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El Cartel (Teviot), Edinburgh, restaurant review

Celebrate good times (come on!) with a visit to the newest branch of El Cartel, says Gaby Soutar

Published: September 28, 2018

Happy unbirthday to me.

I have an annual tradition of going to El Cartel on Thistle Street to celebrate my magical day. I’ll always get a frozen margarita (sometimes two) in the flavour du jour, a couple of tacos and their guacamole nationale.

This year, it didn’t happen, so I lined up some belated Annual Aging Day fun at their new gaff, which is six times the size of the original, but still doesn’t take reservations.

It’s situated on the newly dubbed (by me) casual eats quarter of Edinburgh, where you can find Saboteur, Ting Thai Caravan and Civerinos Slice, all within a minute’s radius.

There used to be the Central chipper as well, but salt and sauce has been replaced by guac and salsa.

And tequila. Their special drinks cabinet, with doors like Gothic stained glass windows, is a Papa Don’t Preach style prop for a church of mezcal – a place to worship the worm.

I kicked off with a sunshine yellow apricot frozen margarita (£7.50), which was billowing out of the glass like a science experiment. Fruity, though not quite as strong as I remember.

Come on, it’s my not birthday people, decant some more tequila into the slushie machine.

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Tables are quite close together, and we were slotted beside a smart academic-looking man, eating solo.

While he neatly imbibed two tacos and was sated, we ordered ridiculous amounts for research purposes.

He cast his eyes across our obscene over-indulgence, without betraying a flicker of emotion.

I’m sure, internally, he was aghast, and I hope he talks of us in his forthcoming anthropology lecture.

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As I’ve previously sampled the baja cod (£7) and cochinita pibil pork shoulder (£7) tacos, and can already vouch for them, I tried the duck carnitas (£7) instead.

Served in a metal taco holder, this set of two featured pumpkin seeds and toasted pecans, juicy tomato salsa, a splash of crema, coriander and crispy nibbly ducky shavings. Lots of good textures, and a blend of clean tasting freshness along with dirty undergrowth-like spit-and-sawdust naughty-ness.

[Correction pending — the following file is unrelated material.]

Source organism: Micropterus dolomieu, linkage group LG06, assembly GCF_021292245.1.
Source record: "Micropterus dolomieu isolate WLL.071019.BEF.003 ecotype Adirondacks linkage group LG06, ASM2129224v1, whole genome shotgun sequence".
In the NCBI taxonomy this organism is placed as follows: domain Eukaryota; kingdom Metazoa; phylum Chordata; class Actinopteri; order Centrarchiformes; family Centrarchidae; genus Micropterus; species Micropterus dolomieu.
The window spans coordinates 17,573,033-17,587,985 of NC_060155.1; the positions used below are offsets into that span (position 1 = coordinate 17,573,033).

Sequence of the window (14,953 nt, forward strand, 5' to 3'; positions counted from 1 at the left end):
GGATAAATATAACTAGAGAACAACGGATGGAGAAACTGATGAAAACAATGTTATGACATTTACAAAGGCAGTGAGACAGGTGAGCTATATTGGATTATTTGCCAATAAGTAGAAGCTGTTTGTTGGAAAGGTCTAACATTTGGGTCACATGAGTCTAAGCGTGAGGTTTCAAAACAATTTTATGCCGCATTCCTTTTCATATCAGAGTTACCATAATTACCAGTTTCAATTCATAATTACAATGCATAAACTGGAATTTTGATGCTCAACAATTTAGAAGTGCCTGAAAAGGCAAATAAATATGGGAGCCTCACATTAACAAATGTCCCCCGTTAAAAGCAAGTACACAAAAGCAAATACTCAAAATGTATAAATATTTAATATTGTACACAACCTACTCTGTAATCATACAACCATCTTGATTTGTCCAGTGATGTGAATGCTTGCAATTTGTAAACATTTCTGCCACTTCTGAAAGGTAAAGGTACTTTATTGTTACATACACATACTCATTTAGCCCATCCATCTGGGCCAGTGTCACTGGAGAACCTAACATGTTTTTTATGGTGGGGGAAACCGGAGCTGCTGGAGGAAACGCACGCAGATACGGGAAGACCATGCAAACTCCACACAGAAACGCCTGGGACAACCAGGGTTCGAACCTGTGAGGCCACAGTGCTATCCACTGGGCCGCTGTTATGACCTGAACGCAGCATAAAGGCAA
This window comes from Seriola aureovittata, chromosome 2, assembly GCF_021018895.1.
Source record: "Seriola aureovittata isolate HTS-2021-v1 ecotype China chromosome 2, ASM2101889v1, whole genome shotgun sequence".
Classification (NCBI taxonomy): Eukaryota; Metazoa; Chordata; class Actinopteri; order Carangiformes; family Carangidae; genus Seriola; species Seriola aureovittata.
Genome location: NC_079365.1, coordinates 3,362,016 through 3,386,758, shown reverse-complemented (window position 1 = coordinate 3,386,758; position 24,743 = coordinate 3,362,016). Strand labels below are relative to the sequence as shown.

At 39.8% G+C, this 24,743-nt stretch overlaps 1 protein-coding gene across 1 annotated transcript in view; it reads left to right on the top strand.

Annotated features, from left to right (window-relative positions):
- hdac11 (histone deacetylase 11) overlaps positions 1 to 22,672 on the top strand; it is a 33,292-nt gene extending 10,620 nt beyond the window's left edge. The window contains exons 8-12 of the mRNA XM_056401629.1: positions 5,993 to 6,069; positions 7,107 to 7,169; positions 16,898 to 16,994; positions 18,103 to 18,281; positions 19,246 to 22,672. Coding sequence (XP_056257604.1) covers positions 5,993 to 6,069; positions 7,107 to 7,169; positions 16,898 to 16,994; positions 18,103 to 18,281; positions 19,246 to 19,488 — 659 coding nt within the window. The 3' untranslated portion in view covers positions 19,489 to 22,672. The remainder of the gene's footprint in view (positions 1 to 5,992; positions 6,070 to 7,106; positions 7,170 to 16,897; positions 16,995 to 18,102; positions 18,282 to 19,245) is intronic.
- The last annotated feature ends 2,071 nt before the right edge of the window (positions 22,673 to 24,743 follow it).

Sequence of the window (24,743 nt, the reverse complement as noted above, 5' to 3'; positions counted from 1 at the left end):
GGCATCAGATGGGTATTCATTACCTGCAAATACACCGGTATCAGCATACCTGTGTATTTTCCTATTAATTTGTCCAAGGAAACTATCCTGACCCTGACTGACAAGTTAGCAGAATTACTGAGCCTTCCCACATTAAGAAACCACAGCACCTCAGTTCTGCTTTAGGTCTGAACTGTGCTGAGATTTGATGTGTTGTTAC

We also tried the vegetarian taco de puerros (£6.50) duo, a thick layer of chopped chargrilled leeks, mint, crumbled soft cheese, lime and fried shallot, all folded into their sweet tortillas. This split the crowd. I do love a leek, so was fully supportive.

“But it tastes of leek and potato soup,” said my other half (an odd lad). There were no potatoes in it.

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I really enjoyed the lengua de buey (£7) – aka crispy ribbons of lettuce topped with a slab of super savoury ox tongue, then radish petals and a layer of cud (actually a green tasting roasted tomatillo salsa verde).

This was more than enough – the academic knew it and so did we. However, we wanted to try a couple of the antojitos. The set of seven chamoy wings (£8.50) were nice enough – nibbly, calcified and crusty, so you had to set your incisors to work, with a mildly hot and very tangy apricot and tamarind gel-like sauce.

The cumin and garlic pork ribs (£10) were fine too – pinkie length and slopped in a sweet pineapple brown sauce. Our bone yard was also heaped with guacamole, coriander and onion, and came with a slaw that featured carrot, crushed cashews and red cabbage.

OK, but I wouldn’t bother deviating from the tacos, which are the best in town.

Puddings? They don’t really do proper ones, though you can have a scoop of sorbet or ice-cream (£3 each, we chose three). Our favourite was the plush cajeta – a sheep’s milk and caramel ice-cream.

Slightly more neglected was the raspberry and thyme sorbet, which was a bit freezer burnt, and there was a scoop of industrial mango and mezcal, which was stronger than my frozen margarita.

NOW we’re getting the party started.

It seems that boozy sorbet and corn wraps are the way to go if you want to really celebrate your unbirthday.

El Cartel (Teviot)

15-16 Teviot Place, Edinburgh

(0131-370 8189,


Gaby Soutar is a lifestyle editor at The Scotsman. She has been reviewing restaurants for The Scotsman Magazine since 2007 and edits the weekly food pages.

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